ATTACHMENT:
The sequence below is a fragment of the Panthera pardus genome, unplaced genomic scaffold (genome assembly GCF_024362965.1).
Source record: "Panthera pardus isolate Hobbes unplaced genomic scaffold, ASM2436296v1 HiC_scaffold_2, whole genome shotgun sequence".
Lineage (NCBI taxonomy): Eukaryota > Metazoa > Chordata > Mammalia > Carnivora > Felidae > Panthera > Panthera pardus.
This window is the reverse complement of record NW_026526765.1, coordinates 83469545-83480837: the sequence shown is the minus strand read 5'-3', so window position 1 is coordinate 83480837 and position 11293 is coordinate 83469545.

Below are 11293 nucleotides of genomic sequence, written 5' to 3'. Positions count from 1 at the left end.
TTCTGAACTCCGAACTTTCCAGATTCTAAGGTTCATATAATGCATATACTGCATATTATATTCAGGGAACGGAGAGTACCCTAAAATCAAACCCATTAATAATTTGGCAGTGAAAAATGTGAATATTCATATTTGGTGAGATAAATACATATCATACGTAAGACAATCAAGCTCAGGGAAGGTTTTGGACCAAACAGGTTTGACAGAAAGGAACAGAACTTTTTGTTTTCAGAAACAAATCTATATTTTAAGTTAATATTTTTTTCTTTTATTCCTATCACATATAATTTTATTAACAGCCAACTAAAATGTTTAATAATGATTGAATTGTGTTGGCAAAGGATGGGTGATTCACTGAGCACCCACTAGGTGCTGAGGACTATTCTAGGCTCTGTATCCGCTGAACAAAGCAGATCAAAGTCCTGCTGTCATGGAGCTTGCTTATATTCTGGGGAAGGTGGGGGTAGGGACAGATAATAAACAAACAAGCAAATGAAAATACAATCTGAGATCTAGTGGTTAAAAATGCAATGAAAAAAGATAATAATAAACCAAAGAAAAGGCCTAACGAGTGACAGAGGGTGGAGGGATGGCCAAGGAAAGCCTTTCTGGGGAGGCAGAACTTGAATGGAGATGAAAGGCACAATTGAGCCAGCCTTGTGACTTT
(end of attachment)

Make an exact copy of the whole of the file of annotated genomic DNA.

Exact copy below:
The sequence below is a fragment of the Panthera pardus genome, unplaced genomic scaffold (genome assembly GCF_024362965.1).
Source record: "Panthera pardus isolate Hobbes unplaced genomic scaffold, ASM2436296v1 HiC_scaffold_2, whole genome shotgun sequence".
Lineage (NCBI taxonomy): Eukaryota > Metazoa > Chordata > Mammalia > Carnivora > Felidae > Panthera > Panthera pardus.
This window is the reverse complement of record NW_026526765.1, coordinates 83469545-83480837: the sequence shown is the minus strand read 5'-3', so window position 1 is coordinate 83480837 and position 11293 is coordinate 83469545.

Below are 11293 nucleotides of genomic sequence, written 5' to 3'. Positions count from 1 at the left end.
TTCTGAACTCCGAACTTTCCAGATTCTAAGGTTCATATAATGCATATACTGCATATTATATTCAGGGAACGGAGAGTACCCTAAAATCAAACCCATTAATAATTTGGCAGTGAAAAATGTGAATATTCATATTTGGTGAGATAAATACATATCATACGTAAGACAATCAAGCTCAGGGAAGGTTTTGGACCAAACAGGTTTGACAGAAAGGAACAGAACTTTTTGTTTTCAGAAACAAATCTATATTTTAAGTTAATATTTTTTTCTTTTATTCCTATCACATATAATTTTATTAACAGCCAACTAAAATGTTTAATAATGATTGAATTGTGTTGGCAAAGGATGGGTGATTCACTGAGCACCCACTAGGTGCTGAGGACTATTCTAGGCTCTGTATCCGCTGAACAAAGCAGATCAAAGTCCTGCTGTCATGGAGCTTGCTTATATTCTGGGGAAGGTGGGGGTAGGGACAGATAATAAACAAACAAGCAAATGAAAATACAATCTGAGATCTAGTGGTTAAAAATGCAATGAAAAAAGATAATAATAAACCAAAGAAAAGGCCTAACGAGTGACAGAGGGTGGAGGGATGGCCAAGGAAAGCCTTTCTGGGGAGGCAGAACTTGAATGGAGATGAAAGGCACAATTGAGCCAGCCTTGTGACTTT